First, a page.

CRANBERRY — The NHL hasn’t actually removed the red line from its games. You can see it stretching across center ice anytime the Pittsburgh Penguins play a game at PPG Paints Arena, as it does in every other venue around the league.
But when the NHL returned from the lockout that wiped out the 2004-05 season, it adopted a series of rules changes intended to make the game more entertaining for the fans it was hoping to lure back.
One of the most significant was eliminating the red line, for purposes of two-line passes. Under the previous rule, those resulted in a stoppage of play anytime such a violation was detected by one of the officials.
But while meeting with reporters after the Penguins practiced at UPMC Lemieux Sports Complex Thursday, coach Mike Sullivan made a case for returning the red line to the role it had filled for so many winters.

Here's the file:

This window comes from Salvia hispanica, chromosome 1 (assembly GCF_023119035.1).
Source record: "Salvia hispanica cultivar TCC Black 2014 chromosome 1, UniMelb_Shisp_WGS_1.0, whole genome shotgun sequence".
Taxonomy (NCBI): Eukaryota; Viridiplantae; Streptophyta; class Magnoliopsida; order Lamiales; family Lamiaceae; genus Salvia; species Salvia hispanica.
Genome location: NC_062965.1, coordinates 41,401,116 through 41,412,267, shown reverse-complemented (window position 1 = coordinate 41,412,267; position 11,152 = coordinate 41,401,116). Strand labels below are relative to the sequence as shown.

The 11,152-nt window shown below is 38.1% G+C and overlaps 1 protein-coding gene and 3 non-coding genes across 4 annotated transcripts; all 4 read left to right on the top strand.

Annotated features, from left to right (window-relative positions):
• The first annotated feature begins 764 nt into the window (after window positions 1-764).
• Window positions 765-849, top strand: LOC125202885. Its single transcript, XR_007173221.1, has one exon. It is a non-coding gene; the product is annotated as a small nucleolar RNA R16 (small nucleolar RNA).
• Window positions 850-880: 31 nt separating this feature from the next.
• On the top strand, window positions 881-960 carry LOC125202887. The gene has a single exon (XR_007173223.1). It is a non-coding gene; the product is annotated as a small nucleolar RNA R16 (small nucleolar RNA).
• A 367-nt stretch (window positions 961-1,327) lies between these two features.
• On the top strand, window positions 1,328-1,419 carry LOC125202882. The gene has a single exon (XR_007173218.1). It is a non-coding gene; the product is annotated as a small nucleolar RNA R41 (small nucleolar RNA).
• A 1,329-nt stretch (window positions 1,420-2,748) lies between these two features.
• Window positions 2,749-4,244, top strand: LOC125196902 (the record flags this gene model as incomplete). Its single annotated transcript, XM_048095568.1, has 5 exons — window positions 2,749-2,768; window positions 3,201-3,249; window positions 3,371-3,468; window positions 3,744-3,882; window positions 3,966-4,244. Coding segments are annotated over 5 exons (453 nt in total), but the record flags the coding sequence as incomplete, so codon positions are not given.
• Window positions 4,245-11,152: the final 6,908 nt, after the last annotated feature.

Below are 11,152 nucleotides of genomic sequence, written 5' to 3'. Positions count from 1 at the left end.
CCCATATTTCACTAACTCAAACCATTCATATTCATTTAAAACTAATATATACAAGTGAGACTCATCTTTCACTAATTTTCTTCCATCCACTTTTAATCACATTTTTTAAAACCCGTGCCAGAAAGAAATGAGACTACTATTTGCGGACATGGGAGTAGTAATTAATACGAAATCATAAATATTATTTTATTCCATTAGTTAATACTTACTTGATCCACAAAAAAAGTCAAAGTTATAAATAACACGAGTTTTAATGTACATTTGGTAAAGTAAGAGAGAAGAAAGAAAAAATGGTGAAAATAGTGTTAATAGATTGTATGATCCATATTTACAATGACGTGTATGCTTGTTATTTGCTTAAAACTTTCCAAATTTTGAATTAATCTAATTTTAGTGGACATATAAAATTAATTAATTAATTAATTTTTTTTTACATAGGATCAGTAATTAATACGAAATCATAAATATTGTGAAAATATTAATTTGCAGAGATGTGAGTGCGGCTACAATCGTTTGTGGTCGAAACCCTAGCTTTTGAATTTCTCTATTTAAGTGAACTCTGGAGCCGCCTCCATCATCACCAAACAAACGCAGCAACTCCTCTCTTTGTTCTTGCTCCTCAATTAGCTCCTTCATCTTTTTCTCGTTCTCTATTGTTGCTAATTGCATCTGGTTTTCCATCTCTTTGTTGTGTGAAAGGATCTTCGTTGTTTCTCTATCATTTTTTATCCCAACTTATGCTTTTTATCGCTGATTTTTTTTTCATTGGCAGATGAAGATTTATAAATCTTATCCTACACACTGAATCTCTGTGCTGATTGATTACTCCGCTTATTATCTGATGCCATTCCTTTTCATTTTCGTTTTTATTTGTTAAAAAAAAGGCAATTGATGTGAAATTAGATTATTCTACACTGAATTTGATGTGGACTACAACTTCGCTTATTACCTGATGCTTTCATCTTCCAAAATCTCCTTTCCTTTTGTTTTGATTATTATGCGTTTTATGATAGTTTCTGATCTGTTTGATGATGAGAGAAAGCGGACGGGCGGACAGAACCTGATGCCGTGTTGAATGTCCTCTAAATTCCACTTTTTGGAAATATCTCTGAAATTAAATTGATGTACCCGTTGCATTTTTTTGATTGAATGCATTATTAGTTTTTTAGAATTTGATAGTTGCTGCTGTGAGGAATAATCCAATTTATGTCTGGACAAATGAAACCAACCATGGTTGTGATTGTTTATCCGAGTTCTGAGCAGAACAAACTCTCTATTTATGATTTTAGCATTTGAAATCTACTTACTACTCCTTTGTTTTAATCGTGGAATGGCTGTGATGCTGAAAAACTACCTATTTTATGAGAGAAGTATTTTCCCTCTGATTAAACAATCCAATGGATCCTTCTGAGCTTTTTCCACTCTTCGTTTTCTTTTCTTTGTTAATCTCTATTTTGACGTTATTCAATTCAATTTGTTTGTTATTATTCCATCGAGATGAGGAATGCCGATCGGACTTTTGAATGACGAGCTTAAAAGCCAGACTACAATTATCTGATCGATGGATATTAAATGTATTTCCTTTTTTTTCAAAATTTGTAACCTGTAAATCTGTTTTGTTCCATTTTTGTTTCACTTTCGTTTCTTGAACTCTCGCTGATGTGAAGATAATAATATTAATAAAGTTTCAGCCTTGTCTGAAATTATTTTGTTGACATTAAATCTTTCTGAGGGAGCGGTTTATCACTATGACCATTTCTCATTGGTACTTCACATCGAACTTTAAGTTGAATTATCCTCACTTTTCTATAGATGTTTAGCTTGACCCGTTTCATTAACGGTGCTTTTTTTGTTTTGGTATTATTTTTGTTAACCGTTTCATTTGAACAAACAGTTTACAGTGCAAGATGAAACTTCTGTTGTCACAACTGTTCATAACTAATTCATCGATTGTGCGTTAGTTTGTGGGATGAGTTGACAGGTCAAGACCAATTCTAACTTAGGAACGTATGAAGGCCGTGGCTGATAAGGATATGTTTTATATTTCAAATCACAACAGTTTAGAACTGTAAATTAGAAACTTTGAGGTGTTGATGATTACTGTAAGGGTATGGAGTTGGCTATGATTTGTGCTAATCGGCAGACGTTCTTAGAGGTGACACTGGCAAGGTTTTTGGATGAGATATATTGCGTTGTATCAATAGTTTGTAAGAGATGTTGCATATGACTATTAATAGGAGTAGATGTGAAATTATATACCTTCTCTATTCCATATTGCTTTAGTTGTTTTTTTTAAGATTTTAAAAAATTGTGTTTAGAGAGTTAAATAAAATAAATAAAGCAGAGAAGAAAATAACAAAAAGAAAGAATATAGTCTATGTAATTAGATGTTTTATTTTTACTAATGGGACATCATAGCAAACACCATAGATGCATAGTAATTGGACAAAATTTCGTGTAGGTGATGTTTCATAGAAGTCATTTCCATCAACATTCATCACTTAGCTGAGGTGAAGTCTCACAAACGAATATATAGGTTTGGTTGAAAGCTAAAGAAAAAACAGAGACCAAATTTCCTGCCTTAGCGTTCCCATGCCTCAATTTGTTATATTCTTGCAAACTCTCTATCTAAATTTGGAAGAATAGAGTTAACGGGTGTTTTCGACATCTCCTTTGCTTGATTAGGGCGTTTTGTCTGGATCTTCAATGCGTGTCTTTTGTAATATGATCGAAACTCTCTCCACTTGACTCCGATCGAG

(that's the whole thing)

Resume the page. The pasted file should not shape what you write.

“I’m a proponent of it,” Sullivan said. “I think putting the red line back in the game would be good for the game. I think the game right now is played at a really, really high tempo and in some instances, it’s certainly faster than it’s ever been. But I think what’s been lost in the game is maybe some of the puck-possession aspect of it and the ability to slow games down or speed it up, depending on what circumstances presented themselves.
“I think that when you look back on the history of the game, that’s what a lot of the great players had an ability to do. Sometimes, they would speed it up, but other times, they would slow the game down in order to create opportunity. I understand why the league took the red line out — they’re trying to create a bigger playing surface without changing the dimensions of the rink, essentially, and that’s what they’ve done.
“So … teams are being forced to have to defend a bigger area of ice. But what’s been lost in this, I think the possession game, it’s evolving into more of a puck-pursuit game than anything, with stretch passes and high flips and people chasing pucks down. I’m sure there are people who sit on different sides of that argument, but that’s how I feel.”